Ongoing drought forces further cuts in water releases to Alabama River
Effort aimed at improving odds of refilling lakes in 2008

BIRMINGHAM, Ala. - Oct. 9, 2007 - With extreme drought conditions continuing, Alabama Power is announcing further reductions in downstream flows into the Alabama River, beginning next month. The effort is designed to conserve water and improve the chances of refilling by next spring the company’s five storage reservoirs on the Coosa and Tallapoosa rivers.

“The record-setting drought, and the likelihood of continuing dry weather, make these flow reductions absolutely necessary,” said Willard Bowers, Alabama Power’s vice president of environmental affairs.  “Without these additional steps, the outlook for refilling our storage reservoirs on the Coosa and Tallapoosa next spring is bleak.”

In July, with approval from the U.S. Army Corps of Engineers, Alabama Power reduced by 10 percent the amount of water it releases into the Alabama River to support federal navigation requirements.

Since then, all of Alabama’s storage reservoirs have fallen below winter pool – a level not normally seen until early December. With conditions continuing to deteriorate on Alabama Power lakes, and long-term forecasts showing no signs of significant rain, the company will reduce flows into the Alabama River by another 10 percent on Oct. 8, with additional cuts scheduled for Oct. 15, 22, 29 and Nov. 5. When fully enacted, the reductions will cut by more than half the normal, daily, minimum flow releases into the Alabama River, from 4,640 cubic feet per second (cfs) to about 2,000 cfs.

The company will still be required to make certain minimum releases to protect an endangered snail in the Coosa River below Jordan Dam and to benefit the fishery in the Tallapoosa River downstream of Thurlow Dam. The company is reducing the amount of water released below Jordan Dam as part of its drought-management efforts.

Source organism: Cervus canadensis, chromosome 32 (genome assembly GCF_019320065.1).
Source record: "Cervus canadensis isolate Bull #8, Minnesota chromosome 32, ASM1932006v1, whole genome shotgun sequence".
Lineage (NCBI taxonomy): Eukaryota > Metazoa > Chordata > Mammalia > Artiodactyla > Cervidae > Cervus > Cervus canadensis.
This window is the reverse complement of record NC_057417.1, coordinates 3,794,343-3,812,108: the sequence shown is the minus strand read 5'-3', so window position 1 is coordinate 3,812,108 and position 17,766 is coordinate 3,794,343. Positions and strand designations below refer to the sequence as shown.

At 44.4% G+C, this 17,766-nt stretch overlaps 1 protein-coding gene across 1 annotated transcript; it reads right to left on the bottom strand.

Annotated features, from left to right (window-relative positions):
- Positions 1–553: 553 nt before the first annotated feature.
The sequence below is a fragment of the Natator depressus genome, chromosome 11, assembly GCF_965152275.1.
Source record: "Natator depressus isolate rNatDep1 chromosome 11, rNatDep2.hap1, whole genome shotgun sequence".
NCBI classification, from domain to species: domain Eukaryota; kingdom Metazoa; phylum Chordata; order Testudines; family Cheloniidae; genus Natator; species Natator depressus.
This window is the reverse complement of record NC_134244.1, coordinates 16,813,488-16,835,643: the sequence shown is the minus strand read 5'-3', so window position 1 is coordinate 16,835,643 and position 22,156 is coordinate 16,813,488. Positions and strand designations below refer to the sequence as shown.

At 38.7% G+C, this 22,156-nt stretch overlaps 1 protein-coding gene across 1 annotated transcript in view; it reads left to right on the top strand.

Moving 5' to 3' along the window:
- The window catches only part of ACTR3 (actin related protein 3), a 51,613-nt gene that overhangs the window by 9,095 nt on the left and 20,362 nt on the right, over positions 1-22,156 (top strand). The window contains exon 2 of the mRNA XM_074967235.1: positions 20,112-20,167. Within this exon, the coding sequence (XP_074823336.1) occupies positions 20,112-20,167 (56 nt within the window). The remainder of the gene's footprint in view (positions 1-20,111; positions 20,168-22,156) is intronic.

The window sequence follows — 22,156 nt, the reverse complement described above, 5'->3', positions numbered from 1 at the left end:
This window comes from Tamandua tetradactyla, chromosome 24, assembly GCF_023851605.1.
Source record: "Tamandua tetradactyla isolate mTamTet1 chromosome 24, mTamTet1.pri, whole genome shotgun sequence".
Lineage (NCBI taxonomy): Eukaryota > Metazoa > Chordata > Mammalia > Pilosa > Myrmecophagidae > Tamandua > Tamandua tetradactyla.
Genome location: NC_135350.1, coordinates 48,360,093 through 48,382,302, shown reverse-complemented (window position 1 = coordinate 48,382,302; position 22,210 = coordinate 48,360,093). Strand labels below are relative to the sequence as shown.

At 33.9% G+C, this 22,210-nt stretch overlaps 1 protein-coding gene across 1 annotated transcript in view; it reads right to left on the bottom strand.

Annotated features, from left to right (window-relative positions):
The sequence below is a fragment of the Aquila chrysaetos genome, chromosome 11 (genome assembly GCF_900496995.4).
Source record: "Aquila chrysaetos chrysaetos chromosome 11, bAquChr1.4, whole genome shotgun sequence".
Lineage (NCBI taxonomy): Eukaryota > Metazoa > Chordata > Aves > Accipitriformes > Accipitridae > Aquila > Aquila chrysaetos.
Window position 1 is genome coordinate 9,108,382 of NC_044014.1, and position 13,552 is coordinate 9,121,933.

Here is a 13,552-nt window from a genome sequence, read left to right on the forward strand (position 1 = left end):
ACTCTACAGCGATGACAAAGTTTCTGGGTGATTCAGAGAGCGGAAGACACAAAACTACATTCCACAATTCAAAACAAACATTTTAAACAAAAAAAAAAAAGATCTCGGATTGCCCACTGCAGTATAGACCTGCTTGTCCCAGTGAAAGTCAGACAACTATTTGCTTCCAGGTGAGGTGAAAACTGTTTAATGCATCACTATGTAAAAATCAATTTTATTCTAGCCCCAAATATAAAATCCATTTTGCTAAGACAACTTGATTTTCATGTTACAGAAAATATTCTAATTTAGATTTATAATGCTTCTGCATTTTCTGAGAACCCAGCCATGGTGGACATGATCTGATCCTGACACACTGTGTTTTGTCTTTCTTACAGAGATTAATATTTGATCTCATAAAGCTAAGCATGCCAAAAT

The newly announced flow reductions are subject to change, depending on weather conditions, inflows from upstream sources, and downstream conditions that may require special releases.

Even with the flow reductions, reservoir levels are not expected to rise through the end of the year. Rather, the reductions are designed to help slow the continuing decline in reservoir levels on the Coosa and Tallapoosa systems until winter rains arrive. Those rains are vital for refilling the lakes by next spring.

The company owns and operates three storage reservoirs on the Coosa: Weiss Lake, Lake Neely Henry and Lake Logan Martin. The company has two storage reservoirs on the Tallapoosa: Lake Harris and Lake Martin.

The company’s three “run-of-the-river” lakes on the Coosa – Lay Lake, Lake Mitchell and Lake Jordan – will also remain below their typical levels at least through the end of October. The three lakes, which normally do not fluctuate like the storage reservoirs, have also seen their levels decline as the company works to manage the limited water resources available during this record drought.

The ongoing drought is the worst ever measured in Alabama. Many of the streams that feed Alabama Power lakes have posted record-low flows this year.

With extremely dry conditions persisting, people should remain alert to changing conditions on Alabama Power reservoirs and be prepared to take the necessary steps to protect their property.

For the latest on lake levels, visit and click on the “drought” icon. Information can also be obtained by calling Alabama Power's automated Reservoir Information System at 1-800-LAKES11 (1-800-525-3711).


Media Contact: Keisa Sharpe, Alabama Power Corporate Communications, 205.257.4155,